During this summer the eyes of the world are focusing on Brazil. Even in the U.S., which is still widely soccer/football-agnostic, the World Cup is raising some attention. Call it Weltmeisterschaft, mundial de fútbol, copa do mondo, coupe du monde, or campionato mondiale – the soccer World Cup is the largest world-wide, collective sporting event besides the Olympics. And at Southeast Schnitzel and Höferle Consulting we are just as ball crazy as the rest of the world. So our summer intern and executive assistant, Jesse West (who also happens to be a huge soccer fan), put together an overview of the cultures represented at the tournament. While we have strong opinions which countries will do well in Brazil, we let others analyze (and argue over) the athletic dimensions of the competing teams.
The World Cup features 32 squads in the final tournament and happens every four years. This year, the tournament is hosted by Brazil and teams from all around the globe will participate in the competition. This sports event is also a big celebration of different cultures. Of course, as hosts, Brazil’s culture will be in the foreground but the tournament will draw thousands of fans visiting the country from every culture in participation. And many more cultures will be following the World Cup on screens, online and via radio. Since navigating cultural differences is our core competency at Höferle Consulting, let’s take a look at the 32 participants through a cultural lens. We are going to analyze the different cultures that will be on display during the World Cup – sorted according to the groups they have been put in. Wherever possible and available we included the cultural dimensions developed by one of the gurus in the intercultural field, Geert Hofstede.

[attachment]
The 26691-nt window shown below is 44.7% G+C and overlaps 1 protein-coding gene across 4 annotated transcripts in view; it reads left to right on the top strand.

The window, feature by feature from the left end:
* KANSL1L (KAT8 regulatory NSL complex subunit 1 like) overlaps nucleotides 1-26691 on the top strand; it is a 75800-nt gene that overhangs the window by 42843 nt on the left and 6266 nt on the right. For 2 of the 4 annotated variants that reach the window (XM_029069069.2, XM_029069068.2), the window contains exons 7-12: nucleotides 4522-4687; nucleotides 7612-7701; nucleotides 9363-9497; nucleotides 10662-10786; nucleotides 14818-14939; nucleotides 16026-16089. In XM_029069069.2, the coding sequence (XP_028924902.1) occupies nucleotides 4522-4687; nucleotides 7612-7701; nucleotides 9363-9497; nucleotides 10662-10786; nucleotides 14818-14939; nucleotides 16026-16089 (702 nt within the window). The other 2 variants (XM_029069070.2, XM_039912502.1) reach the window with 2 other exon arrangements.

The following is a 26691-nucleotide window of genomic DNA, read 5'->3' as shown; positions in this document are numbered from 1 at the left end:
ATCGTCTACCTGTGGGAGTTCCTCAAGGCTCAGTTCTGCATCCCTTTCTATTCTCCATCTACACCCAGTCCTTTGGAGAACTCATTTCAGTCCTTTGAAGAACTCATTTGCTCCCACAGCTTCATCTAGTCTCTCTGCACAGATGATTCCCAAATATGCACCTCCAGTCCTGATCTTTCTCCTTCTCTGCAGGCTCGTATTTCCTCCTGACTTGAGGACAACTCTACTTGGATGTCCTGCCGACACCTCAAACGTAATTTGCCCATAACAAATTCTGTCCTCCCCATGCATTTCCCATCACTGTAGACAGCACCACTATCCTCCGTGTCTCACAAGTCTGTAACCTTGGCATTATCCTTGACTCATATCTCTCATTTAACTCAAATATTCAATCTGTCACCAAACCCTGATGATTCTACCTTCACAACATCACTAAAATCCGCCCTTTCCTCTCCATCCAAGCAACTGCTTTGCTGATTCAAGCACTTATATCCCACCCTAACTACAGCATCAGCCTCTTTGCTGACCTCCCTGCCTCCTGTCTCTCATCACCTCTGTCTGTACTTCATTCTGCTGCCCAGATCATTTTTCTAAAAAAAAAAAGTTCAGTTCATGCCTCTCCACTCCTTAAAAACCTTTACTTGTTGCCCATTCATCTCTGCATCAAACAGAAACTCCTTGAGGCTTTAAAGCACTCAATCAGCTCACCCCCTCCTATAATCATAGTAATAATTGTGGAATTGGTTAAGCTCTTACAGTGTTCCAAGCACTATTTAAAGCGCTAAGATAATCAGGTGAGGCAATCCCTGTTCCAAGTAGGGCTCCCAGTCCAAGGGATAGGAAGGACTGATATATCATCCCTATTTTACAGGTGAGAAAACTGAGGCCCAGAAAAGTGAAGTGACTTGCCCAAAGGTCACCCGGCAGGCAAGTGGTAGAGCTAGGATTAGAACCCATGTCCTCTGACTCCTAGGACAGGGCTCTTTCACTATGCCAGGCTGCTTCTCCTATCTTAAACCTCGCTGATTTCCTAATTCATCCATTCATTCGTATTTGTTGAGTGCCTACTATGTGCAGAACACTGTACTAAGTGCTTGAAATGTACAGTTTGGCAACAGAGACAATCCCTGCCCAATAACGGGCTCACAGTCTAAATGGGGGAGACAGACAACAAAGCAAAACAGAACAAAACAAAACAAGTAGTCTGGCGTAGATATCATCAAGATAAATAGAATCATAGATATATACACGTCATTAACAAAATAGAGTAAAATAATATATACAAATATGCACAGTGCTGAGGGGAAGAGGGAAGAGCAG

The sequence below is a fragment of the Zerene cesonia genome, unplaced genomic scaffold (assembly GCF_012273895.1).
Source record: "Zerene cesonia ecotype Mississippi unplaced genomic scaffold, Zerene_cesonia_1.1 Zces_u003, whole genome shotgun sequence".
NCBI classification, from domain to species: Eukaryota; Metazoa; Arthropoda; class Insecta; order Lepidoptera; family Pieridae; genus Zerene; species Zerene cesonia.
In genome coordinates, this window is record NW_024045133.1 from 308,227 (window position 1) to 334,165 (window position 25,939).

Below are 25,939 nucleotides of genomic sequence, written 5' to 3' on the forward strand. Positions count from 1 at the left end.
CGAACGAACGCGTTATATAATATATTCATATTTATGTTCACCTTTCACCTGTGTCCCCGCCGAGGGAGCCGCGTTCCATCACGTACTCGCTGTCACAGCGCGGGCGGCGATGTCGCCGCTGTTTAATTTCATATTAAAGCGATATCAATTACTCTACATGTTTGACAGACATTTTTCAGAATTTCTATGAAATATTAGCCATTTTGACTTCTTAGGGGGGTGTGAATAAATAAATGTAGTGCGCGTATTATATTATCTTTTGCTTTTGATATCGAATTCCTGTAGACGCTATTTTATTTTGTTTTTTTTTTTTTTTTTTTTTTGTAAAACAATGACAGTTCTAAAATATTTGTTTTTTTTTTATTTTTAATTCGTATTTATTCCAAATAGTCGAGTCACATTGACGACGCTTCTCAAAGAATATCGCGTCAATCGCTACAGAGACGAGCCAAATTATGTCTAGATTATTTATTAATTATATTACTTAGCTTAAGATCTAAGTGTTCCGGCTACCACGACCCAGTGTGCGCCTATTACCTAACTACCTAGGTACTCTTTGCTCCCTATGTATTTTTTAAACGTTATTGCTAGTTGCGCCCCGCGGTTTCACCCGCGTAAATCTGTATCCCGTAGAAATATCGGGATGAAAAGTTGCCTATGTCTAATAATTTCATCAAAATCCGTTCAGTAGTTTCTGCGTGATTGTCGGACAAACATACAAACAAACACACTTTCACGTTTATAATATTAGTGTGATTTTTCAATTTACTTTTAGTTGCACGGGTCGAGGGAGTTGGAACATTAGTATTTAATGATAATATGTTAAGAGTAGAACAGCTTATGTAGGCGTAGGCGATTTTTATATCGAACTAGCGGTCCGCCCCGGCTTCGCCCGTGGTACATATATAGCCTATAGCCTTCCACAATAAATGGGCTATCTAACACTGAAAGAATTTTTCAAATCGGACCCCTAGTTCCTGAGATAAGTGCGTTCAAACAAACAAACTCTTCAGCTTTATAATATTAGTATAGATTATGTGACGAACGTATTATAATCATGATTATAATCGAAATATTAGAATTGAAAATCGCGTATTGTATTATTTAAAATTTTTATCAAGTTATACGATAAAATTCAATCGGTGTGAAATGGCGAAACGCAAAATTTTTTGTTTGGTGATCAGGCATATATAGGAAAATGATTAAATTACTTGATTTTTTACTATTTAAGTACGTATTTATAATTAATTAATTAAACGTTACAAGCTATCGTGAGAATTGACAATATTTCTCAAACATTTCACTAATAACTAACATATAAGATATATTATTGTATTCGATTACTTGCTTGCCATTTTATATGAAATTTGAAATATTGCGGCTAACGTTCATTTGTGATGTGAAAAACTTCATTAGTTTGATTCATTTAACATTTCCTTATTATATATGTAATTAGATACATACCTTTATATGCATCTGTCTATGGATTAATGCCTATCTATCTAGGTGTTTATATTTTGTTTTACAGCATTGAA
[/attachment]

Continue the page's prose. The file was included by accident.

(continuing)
If you need help interpreting the dimensional comparison model established by Hofstede, please refer to his website or read through a recent article here on Southeast Schnitzel which should answer most of your questions.
Once you have familiarized yourself with the basics of the different cultures represented at the 2014 World Cup, you may want to get some expert statistical predictions on who has the best chance of winning the tourny. The data analysts at FiveThirtyEight have done the legwork for us. Take a look at their World Cup Predictions.
If you prefer a more light-hearted approach we recommend Alex & Jim’s outlook. Like this blog, they focus more on the U.S.-German angle:
Talking about lighthearted, just remember what Gary Lineker, former striker for the English team, said: “Football is a simple game. Twenty-two men chase a ball for 90 minutes and at the end, the Germans always win.”
Well, we shall see. In the meantime, familiarize yourself with the world’s top 32 contenders.
Everything you wish you knew about the cultures of the World Cup:
We have a feeling that many of you will want to share your experiences and expertise about some of the 32 cultures. Please keep in mind that we are only barely scratching the surface here. Our overview is by no means a deep excursion into the value systems of the World Cup participants. However, we encourage you to dig as deep as you want in the comment section.